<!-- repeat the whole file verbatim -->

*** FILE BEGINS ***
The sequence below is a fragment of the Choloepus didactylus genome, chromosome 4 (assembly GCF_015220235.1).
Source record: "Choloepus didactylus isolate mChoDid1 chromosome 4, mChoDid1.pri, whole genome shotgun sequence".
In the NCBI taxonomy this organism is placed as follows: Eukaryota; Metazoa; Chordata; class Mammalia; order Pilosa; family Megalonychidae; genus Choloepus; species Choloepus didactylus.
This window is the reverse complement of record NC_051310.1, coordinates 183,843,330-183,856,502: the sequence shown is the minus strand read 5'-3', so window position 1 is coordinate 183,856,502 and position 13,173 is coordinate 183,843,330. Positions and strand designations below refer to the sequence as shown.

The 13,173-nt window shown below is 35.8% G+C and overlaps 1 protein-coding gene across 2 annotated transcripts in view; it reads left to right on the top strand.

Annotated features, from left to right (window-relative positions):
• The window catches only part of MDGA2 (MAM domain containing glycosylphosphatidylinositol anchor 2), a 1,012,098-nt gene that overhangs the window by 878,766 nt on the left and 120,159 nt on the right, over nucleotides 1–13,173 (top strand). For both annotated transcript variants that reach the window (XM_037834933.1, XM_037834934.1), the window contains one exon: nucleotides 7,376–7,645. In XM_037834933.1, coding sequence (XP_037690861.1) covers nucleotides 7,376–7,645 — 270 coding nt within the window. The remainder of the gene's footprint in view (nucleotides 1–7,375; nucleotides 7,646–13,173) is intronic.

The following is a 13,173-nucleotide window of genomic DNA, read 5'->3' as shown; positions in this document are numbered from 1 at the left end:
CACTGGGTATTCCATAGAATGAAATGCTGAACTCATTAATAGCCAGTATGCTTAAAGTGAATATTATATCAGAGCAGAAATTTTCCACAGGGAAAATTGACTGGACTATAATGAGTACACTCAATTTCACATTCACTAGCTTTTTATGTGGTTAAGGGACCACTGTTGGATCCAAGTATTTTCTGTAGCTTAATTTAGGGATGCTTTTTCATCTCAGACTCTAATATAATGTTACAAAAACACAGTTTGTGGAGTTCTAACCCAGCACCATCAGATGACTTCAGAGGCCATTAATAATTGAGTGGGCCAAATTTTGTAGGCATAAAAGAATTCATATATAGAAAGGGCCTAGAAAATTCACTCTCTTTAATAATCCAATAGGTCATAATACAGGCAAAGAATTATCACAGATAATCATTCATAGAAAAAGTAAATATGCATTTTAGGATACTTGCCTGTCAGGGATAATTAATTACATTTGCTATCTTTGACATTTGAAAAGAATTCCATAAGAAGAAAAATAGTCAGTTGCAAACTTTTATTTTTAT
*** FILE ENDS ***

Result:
The sequence below is a fragment of the Choloepus didactylus genome, chromosome 4 (assembly GCF_015220235.1).
Source record: "Choloepus didactylus isolate mChoDid1 chromosome 4, mChoDid1.pri, whole genome shotgun sequence".
In the NCBI taxonomy this organism is placed as follows: Eukaryota; Metazoa; Chordata; class Mammalia; order Pilosa; family Megalonychidae; genus Choloepus; species Choloepus didactylus.
This window is the reverse complement of record NC_051310.1, coordinates 183,843,330-183,856,502: the sequence shown is the minus strand read 5'-3', so window position 1 is coordinate 183,856,502 and position 13,173 is coordinate 183,843,330. Positions and strand designations below refer to the sequence as shown.

The 13,173-nt window shown below is 35.8% G+C and overlaps 1 protein-coding gene across 2 annotated transcripts in view; it reads left to right on the top strand.

Annotated features, from left to right (window-relative positions):
• The window catches only part of MDGA2 (MAM domain containing glycosylphosphatidylinositol anchor 2), a 1,012,098-nt gene that overhangs the window by 878,766 nt on the left and 120,159 nt on the right, over nucleotides 1–13,173 (top strand). For both annotated transcript variants that reach the window (XM_037834933.1, XM_037834934.1), the window contains one exon: nucleotides 7,376–7,645. In XM_037834933.1, coding sequence (XP_037690861.1) covers nucleotides 7,376–7,645 — 270 coding nt within the window. The remainder of the gene's footprint in view (nucleotides 1–7,375; nucleotides 7,646–13,173) is intronic.

The following is a 13,173-nucleotide window of genomic DNA, read 5'->3' as shown; positions in this document are numbered from 1 at the left end:
CACTGGGTATTCCATAGAATGAAATGCTGAACTCATTAATAGCCAGTATGCTTAAAGTGAATATTATATCAGAGCAGAAATTTTCCACAGGGAAAATTGACTGGACTATAATGAGTACACTCAATTTCACATTCACTAGCTTTTTATGTGGTTAAGGGACCACTGTTGGATCCAAGTATTTTCTGTAGCTTAATTTAGGGATGCTTTTTCATCTCAGACTCTAATATAATGTTACAAAAACACAGTTTGTGGAGTTCTAACCCAGCACCATCAGATGACTTCAGAGGCCATTAATAATTGAGTGGGCCAAATTTTGTAGGCATAAAAGAATTCATATATAGAAAGGGCCTAGAAAATTCACTCTCTTTAATAATCCAATAGGTCATAATACAGGCAAAGAATTATCACAGATAATCATTCATAGAAAAAGTAAATATGCATTTTAGGATACTTGCCTGTCAGGGATAATTAATTACATTTGCTATCTTTGACATTTGAAAAGAATTCCATAAGAAGAAAAATAGTCAGTTGCAAACTTTTATTTTTAT